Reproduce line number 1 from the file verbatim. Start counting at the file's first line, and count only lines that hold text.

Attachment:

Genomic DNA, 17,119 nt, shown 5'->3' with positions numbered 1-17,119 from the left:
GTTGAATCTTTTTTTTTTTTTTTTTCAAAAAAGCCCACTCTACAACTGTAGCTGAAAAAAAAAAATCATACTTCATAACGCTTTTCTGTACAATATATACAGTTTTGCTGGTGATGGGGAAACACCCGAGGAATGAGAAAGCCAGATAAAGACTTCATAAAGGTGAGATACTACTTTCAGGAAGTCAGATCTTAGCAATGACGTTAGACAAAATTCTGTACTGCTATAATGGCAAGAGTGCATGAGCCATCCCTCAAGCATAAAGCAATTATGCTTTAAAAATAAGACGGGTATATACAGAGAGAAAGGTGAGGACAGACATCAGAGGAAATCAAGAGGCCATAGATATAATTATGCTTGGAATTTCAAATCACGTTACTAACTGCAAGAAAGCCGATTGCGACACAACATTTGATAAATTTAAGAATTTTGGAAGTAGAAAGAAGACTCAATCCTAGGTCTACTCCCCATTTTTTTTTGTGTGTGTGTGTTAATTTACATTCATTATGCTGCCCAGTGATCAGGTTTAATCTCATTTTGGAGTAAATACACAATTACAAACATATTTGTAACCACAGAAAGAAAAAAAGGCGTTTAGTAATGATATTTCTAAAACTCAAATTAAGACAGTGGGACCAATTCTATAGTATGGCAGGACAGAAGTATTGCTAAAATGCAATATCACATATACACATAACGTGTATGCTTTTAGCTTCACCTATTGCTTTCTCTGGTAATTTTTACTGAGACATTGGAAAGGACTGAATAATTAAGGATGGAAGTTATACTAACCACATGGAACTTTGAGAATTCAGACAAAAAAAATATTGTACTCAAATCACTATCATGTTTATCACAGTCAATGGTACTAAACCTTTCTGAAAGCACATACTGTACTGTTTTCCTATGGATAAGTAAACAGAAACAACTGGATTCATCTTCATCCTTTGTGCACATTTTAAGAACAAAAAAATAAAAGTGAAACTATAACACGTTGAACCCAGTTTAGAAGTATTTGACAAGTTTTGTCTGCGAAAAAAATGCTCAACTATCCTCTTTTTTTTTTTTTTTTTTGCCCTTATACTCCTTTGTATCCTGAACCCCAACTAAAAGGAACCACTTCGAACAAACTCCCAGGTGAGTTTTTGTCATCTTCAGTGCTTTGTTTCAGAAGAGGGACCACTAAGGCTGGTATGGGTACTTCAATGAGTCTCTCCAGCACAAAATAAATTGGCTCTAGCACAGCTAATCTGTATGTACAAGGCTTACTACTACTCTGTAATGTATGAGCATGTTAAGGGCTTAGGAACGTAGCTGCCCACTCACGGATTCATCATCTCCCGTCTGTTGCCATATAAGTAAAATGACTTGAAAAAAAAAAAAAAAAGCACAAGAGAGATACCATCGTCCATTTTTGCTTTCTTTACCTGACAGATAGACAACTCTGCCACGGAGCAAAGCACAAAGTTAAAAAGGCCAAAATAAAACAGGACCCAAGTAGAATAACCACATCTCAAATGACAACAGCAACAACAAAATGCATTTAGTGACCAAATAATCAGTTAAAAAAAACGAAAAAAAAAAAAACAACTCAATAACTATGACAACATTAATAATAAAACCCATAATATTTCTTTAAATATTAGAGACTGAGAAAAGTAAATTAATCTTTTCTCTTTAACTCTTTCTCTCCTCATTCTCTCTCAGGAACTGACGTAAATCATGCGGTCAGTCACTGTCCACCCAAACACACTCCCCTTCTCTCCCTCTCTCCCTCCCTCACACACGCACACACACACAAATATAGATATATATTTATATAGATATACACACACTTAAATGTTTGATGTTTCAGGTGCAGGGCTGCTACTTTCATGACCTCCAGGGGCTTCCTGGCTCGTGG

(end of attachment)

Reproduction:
Genomic DNA, 17,119 nt, shown 5'->3' with positions numbered 1-17,119 from the left: